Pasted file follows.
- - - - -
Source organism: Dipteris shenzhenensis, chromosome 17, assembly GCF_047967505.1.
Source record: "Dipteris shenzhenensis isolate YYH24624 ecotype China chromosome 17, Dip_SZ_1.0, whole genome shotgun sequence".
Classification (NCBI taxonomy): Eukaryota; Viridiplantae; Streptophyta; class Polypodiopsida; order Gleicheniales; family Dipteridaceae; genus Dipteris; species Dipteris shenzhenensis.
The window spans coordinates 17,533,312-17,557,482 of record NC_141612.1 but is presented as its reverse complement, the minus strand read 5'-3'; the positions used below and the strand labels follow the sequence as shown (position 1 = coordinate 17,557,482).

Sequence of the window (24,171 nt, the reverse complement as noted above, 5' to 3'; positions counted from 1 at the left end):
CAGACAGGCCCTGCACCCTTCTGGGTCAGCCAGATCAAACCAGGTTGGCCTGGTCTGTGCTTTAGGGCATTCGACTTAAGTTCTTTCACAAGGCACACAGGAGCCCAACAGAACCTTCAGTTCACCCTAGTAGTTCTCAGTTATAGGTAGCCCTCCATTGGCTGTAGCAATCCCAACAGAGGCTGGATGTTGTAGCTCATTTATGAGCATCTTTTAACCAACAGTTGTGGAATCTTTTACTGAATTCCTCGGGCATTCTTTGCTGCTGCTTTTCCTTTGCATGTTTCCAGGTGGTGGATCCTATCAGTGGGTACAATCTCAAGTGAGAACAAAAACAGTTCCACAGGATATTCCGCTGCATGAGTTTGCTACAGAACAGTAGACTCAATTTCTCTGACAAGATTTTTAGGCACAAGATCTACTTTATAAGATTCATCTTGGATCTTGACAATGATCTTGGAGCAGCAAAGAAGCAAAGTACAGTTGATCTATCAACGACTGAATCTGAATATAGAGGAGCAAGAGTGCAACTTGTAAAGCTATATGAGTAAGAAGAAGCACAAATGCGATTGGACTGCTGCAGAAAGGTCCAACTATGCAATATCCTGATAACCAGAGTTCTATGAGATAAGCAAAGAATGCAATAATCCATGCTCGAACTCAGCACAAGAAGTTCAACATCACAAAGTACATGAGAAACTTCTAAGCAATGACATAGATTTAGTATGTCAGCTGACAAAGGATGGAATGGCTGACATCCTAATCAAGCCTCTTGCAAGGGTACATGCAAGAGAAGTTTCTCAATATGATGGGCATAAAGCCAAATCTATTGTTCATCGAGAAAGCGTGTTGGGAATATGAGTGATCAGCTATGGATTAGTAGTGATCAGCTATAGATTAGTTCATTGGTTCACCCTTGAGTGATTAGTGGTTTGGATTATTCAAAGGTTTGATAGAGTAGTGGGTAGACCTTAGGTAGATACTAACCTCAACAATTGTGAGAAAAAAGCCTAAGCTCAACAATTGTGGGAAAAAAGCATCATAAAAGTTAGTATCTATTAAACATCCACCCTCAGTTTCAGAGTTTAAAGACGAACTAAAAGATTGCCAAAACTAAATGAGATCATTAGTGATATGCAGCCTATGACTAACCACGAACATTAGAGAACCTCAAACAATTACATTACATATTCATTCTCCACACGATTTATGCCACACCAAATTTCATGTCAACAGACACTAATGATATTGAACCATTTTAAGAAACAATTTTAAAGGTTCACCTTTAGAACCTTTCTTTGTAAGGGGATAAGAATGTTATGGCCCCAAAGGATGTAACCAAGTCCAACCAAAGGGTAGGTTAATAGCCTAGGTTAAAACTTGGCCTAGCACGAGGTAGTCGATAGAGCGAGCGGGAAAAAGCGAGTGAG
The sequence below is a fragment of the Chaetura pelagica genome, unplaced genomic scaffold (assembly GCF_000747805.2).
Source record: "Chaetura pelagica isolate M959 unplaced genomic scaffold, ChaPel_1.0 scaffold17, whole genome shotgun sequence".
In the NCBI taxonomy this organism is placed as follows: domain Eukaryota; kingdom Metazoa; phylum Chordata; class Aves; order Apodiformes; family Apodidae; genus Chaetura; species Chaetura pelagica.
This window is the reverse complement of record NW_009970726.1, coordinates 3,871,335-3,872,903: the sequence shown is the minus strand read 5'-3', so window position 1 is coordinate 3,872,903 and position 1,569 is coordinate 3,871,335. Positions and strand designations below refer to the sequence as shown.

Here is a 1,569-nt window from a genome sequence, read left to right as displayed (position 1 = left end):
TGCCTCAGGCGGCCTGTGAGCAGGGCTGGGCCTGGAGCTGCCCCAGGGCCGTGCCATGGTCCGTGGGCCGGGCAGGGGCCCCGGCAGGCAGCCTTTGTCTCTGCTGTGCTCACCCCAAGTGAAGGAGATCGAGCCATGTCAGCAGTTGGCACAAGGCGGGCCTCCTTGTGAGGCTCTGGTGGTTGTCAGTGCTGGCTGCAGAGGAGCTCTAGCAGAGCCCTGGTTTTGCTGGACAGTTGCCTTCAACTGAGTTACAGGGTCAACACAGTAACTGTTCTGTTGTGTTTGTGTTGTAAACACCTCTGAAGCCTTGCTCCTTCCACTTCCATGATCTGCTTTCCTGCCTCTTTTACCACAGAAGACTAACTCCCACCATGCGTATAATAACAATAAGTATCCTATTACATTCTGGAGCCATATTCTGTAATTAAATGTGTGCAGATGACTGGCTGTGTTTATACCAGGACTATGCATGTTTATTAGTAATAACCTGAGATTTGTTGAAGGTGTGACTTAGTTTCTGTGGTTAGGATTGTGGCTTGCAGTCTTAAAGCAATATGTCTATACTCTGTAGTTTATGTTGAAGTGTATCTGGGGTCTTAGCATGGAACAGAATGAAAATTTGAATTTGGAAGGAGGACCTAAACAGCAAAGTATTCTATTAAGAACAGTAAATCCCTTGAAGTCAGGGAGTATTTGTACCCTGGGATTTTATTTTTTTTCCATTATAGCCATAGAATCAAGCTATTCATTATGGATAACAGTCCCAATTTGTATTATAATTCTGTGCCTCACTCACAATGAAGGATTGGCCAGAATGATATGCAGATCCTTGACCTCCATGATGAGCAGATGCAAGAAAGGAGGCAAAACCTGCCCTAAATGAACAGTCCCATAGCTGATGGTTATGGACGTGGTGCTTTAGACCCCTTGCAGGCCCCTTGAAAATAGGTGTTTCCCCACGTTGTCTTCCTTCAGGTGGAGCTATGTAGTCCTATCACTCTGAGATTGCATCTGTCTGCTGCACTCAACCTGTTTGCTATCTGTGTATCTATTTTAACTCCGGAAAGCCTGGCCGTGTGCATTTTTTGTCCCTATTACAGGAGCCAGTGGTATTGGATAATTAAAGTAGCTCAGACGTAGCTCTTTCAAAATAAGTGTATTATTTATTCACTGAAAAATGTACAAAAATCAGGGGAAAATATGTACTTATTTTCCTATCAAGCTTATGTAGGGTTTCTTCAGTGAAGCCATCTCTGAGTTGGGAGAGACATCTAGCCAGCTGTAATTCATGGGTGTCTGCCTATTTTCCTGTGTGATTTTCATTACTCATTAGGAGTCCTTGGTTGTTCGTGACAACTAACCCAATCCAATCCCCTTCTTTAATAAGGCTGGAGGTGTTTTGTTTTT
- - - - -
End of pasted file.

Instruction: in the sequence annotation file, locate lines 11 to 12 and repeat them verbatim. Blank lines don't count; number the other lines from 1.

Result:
Here is a 1,569-nt window from a genome sequence, read left to right as displayed (position 1 = left end):
TGCCTCAGGCGGCCTGTGAGCAGGGCTGGGCCTGGAGCTGCCCCAGGGCCGTGCCATGGTCCGTGGGCCGGGCAGGGGCCCCGGCAGGCAGCCTTTGTCTCTGCTGTGCTCACCCCAAGTGAAGGAGATCGAGCCATGTCAGCAGTTGGCACAAGGCGGGCCTCCTTGTGAGGCTCTGGTGGTTGTCAGTGCTGGCTGCAGAGGAGCTCTAGCAGAGCCCTGGTTTTGCTGGACAGTTGCCTTCAACTGAGTTACAGGGTCAACACAGTAACTGTTCTGTTGTGTTTGTGTTGTAAACACCTCTGAAGCCTTGCTCCTTCCACTTCCATGATCTGCTTTCCTGCCTCTTTTACCACAGAAGACTAACTCCCACCATGCGTATAATAACAATAAGTATCCTATTACATTCTGGAGCCATATTCTGTAATTAAATGTGTGCAGATGACTGGCTGTGTTTATACCAGGACTATGCATGTTTATTAGTAATAACCTGAGATTTGTTGAAGGTGTGACTTAGTTTCTGTGGTTAGGATTGTGGCTTGCAGTCTTAAAGCAATATGTCTATACTCTGTAGTTTATGTTGAAGTGTATCTGGGGTCTTAGCATGGAACAGAATGAAAATTTGAATTTGGAAGGAGGACCTAAACAGCAAAGTATTCTATTAAGAACAGTAAATCCCTTGAAGTCAGGGAGTATTTGTACCCTGGGATTTTATTTTTTTTCCATTATAGCCATAGAATCAAGCTATTCATTATGGATAACAGTCCCAATTTGTATTATAATTCTGTGCCTCACTCACAATGAAGGATTGGCCAGAATGATATGCAGATCCTTGACCTCCATGATGAGCAGATGCAAGAAAGGAGGCAAAACCTGCCCTAAATGAACAGTCCCATAGCTGATGGTTATGGACGTGGTGCTTTAGACCCCTTGCAGGCCCCTTGAAAATAGGTGTTTCCCCACGTTGTCTTCCTTCAGGTGGAGCTATGTAGTCCTATCACTCTGAGATTGCATCTGTCTGCTGCACTCAACCTGTTTGCTATCTGTGTATCTATTTTAACTCCGGAAAGCCTGGCCGTGTGCATTTTTTGTCCCTATTACAGGAGCCAGTGGTATTGGATAATTAAAGTAGCTCAGACGTAGCTCTTTCAAAATAAGTGTATTATTTATTCACTGAAAAATGTACAAAAATCAGGGGAAAATATGTACTTATTTTCCTATCAAGCTTATGTAGGGTTTCTTCAGTGAAGCCATCTCTGAGTTGGGAGAGACATCTAGCCAGCTGTAATTCATGGGTGTCTGCCTATTTTCCTGTGTGATTTTCATTACTCATTAGGAGTCCTTGGTTGTTCGTGACAACTAACCCAATCCAATCCCCTTCTTTAATAAGGCTGGAGGTGTTTTGTTTTT